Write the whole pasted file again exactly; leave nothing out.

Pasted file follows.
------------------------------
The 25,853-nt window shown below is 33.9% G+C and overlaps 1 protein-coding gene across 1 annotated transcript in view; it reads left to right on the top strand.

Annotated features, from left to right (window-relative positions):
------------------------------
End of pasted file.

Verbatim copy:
The 25,853-nt window shown below is 33.9% G+C and overlaps 1 protein-coding gene across 1 annotated transcript in view; it reads left to right on the top strand.

Annotated features, from left to right (window-relative positions):